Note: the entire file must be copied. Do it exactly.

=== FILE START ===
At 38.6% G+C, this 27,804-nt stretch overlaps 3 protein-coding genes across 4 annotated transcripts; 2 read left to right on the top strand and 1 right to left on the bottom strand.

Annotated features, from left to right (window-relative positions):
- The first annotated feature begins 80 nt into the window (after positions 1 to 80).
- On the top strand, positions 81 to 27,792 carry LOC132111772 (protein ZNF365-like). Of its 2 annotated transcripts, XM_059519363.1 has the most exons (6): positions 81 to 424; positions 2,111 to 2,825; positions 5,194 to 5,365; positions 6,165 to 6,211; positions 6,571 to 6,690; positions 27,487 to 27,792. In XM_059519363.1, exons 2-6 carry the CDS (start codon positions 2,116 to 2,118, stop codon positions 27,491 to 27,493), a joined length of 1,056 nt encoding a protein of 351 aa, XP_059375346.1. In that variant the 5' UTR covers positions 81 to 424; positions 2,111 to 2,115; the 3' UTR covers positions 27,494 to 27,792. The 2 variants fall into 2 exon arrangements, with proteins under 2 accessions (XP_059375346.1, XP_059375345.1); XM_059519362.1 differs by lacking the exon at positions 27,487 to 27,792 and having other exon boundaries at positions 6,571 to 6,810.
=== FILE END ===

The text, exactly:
At 38.6% G+C, this 27,804-nt stretch overlaps 3 protein-coding genes across 4 annotated transcripts; 2 read left to right on the top strand and 1 right to left on the bottom strand.

Annotated features, from left to right (window-relative positions):
- The first annotated feature begins 80 nt into the window (after positions 1 to 80).
- On the top strand, positions 81 to 27,792 carry LOC132111772 (protein ZNF365-like). Of its 2 annotated transcripts, XM_059519363.1 has the most exons (6): positions 81 to 424; positions 2,111 to 2,825; positions 5,194 to 5,365; positions 6,165 to 6,211; positions 6,571 to 6,690; positions 27,487 to 27,792. In XM_059519363.1, exons 2-6 carry the CDS (start codon positions 2,116 to 2,118, stop codon positions 27,491 to 27,493), a joined length of 1,056 nt encoding a protein of 351 aa, XP_059375346.1. In that variant the 5' UTR covers positions 81 to 424; positions 2,111 to 2,115; the 3' UTR covers positions 27,494 to 27,792. The 2 variants fall into 2 exon arrangements, with proteins under 2 accessions (XP_059375346.1, XP_059375345.1); XM_059519362.1 differs by lacking the exon at positions 27,487 to 27,792 and having other exon boundaries at positions 6,571 to 6,810.